NOW’S THE TIME TO GET BULBS GO­ING

IF YOU WAIT TO SEE THESE PRETTY FLOW­ERS IN OTHER GAR­DENS, IT WILL BE TOO LATE IN THE SEA­SON TO PLANT THEM

Life & Style Weekend - - GARDEN - GREEN THUMB WORDS: MA­REE CUR­RAN

Iknow that massed dis­plays of spring-flow­er­ing bulbs are re­ally not a fea­ture of sub­trop­i­cal gar­dens. But that doesn’t mean we can’t share the joy of planting at least a few of these un­re­mark­able lit­tle things and en­joy­ing the magic that is the first shoot emerg­ing, fol­lowed by the plump bud and – at last – the flower. In my ex­pe­ri­ence, jon­quils, daf­fodils and freesias do re­ally well here. You can leave them in the ground and they will mul­ti­ply and flower again year af­ter year. Freesias will nat­u­ralise beau­ti­fully in gar­den beds, lawn ar­eas and un­der­neath de­cid­u­ous trees. An­other good per­former that will nat­u­ralise for you is the rel­a­tively un­known ixia, a native of South Africa. These pro­duce tall, slen­der stems with many flow­ers in dif­fer­ent shades of cream, yel­low, pink and scar­let. They take lit­tle wa­ter and are well suited to coastal gar­dens, al­though they will also do well in cooler ar­eas.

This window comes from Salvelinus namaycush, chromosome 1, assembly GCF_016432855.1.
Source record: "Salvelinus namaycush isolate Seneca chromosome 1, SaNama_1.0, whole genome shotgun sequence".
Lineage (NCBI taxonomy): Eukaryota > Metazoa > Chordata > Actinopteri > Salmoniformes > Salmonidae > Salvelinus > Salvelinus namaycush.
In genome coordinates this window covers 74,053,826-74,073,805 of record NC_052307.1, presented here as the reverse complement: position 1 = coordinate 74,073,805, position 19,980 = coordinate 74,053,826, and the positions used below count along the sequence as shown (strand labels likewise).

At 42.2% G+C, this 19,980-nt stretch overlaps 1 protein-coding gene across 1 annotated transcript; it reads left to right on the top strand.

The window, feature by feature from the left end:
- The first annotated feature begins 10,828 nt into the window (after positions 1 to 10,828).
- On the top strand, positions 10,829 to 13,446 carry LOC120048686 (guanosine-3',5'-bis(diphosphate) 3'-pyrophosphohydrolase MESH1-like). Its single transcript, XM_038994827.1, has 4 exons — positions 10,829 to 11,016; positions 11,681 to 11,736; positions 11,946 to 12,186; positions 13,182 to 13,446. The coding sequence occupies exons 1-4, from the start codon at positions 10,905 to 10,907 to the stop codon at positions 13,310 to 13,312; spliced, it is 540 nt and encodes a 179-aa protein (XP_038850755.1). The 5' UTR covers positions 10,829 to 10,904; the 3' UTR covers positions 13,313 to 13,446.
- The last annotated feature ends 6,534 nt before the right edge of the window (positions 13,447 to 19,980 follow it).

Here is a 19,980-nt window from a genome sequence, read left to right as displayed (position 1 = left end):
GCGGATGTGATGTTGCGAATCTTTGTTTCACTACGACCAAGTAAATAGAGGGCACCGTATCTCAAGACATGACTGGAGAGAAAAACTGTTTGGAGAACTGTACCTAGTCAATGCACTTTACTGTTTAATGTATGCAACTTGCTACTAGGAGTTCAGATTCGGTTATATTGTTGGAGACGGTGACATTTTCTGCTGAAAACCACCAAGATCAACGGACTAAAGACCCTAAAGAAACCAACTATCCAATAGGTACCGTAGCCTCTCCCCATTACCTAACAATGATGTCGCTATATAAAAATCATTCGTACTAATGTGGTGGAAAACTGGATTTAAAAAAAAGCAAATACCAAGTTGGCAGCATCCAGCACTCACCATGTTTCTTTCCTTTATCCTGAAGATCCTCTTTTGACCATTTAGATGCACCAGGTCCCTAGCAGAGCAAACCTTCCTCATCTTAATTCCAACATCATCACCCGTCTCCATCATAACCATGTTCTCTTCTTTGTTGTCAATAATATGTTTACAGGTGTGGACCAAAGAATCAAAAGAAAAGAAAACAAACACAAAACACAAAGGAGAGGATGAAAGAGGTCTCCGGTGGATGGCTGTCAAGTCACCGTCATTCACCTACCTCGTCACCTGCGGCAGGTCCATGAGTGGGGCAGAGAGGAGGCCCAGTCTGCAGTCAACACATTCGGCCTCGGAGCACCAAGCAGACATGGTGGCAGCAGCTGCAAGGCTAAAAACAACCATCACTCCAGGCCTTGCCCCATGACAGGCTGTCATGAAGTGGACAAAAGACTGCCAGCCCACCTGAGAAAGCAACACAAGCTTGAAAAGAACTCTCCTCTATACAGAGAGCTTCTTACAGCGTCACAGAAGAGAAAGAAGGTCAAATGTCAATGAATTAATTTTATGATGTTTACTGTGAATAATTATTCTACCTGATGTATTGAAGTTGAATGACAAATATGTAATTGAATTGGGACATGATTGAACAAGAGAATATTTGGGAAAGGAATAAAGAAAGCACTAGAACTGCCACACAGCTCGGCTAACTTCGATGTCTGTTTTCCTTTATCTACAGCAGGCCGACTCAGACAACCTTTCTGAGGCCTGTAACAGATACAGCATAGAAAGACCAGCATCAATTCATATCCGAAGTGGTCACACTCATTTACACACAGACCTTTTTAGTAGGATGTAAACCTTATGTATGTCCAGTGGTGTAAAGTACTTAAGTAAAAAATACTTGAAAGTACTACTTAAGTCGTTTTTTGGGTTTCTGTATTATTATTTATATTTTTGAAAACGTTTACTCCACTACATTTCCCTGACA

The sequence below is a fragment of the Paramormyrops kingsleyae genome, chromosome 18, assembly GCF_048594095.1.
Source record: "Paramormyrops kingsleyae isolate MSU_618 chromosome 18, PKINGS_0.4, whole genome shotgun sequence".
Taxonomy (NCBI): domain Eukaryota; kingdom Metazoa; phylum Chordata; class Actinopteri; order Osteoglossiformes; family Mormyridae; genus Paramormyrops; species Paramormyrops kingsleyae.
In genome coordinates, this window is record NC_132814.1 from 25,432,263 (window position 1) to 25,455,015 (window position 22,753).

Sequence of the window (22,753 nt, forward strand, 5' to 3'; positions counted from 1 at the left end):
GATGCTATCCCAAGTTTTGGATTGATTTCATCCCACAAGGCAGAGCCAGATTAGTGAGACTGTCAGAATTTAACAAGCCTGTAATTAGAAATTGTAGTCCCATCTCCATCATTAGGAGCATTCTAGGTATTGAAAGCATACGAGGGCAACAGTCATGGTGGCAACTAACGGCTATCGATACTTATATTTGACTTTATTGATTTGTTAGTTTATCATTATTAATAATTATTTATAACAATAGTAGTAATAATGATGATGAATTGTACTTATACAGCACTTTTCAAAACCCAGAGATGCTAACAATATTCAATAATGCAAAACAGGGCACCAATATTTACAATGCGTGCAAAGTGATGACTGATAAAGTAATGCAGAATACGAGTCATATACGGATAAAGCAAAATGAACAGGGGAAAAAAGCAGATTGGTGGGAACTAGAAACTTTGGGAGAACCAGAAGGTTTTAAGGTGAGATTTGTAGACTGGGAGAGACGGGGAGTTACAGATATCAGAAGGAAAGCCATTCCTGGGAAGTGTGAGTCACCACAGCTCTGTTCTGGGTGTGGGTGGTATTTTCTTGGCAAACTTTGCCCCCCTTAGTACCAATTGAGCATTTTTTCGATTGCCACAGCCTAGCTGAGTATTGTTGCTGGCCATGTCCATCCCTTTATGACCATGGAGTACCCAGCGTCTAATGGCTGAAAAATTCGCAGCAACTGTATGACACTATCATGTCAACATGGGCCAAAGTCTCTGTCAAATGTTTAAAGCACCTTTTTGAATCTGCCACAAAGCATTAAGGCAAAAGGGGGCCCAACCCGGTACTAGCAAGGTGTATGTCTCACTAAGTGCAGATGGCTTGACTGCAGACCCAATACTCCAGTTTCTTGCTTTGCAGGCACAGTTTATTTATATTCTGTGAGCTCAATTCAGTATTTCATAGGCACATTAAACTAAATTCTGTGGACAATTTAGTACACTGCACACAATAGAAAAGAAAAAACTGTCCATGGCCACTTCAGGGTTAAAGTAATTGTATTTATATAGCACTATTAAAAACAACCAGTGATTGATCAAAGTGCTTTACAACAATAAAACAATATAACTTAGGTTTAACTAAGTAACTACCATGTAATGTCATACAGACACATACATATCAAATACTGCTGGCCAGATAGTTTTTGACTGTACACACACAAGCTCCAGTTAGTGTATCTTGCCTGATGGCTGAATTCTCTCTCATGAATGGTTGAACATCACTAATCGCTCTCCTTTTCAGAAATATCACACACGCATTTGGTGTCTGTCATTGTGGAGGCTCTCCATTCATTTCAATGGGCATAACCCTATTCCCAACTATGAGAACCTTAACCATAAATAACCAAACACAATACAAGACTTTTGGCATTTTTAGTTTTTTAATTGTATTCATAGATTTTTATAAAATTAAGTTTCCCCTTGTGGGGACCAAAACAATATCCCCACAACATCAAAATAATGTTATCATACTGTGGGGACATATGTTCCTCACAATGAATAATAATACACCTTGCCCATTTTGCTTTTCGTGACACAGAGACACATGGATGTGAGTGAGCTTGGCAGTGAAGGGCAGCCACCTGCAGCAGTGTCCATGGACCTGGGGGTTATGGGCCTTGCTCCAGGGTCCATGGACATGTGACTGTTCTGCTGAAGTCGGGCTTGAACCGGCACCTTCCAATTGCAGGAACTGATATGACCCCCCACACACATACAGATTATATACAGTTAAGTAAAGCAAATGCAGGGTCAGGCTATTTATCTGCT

I find tulips, ra­nun­cu­lus and anemones will flower in the first spring, but may not reap­pear in fol­low­ing years. But they are so pretty, so easy to grow and so in­ex­pen­sive that it’s worth planting them ev­ery year if you like them. You should find bulbs in gar­den cen­tres, and this is the time to plant them. They will flower in late win­ter/early spring, but by the time you see the flow­ers in gar­dens, it is too late in the sea­son to plant. So do it now, or at least be­fore the end of May. Se­lect an open, sunny lo­ca­tion with well-drained soil and en­rich it with some well-rot­ted an­i­mal ma­nure or com­post. As a gen­eral rule, bulbs should be planted at a depth that is twice the height of the bulbs, and the same dis­tance apart. They look best when planted in in­for­mal drifts or clumps rather than in straight lines. Ar­eas be­neath de­cid­u­ous trees are es­pe­cially suit­able. Most bulbs need to be planted with the point fac­ing up­wards, al­though anemone and ra­nun­cu­lus should be planted with their lit­tle claws point­ing down. The depth is im­por­tant, too, usu­ally two or three times the height of the bulb. Check the in­for­ma­tion on the pack to make sure you get the cor­rect ori­en­ta­tion and depth. When the flow­ers fin­ish, feed the bulbs with a com­plete plant food and al­low the leaves to die down nat­u­rally. This will en­able the bulbs to re­plen­ish them­selves and pro­duce flow­ers next year. Got a gar­den­ing ques­tion? Email ma­[email protected]­nat­by­ron.com.au

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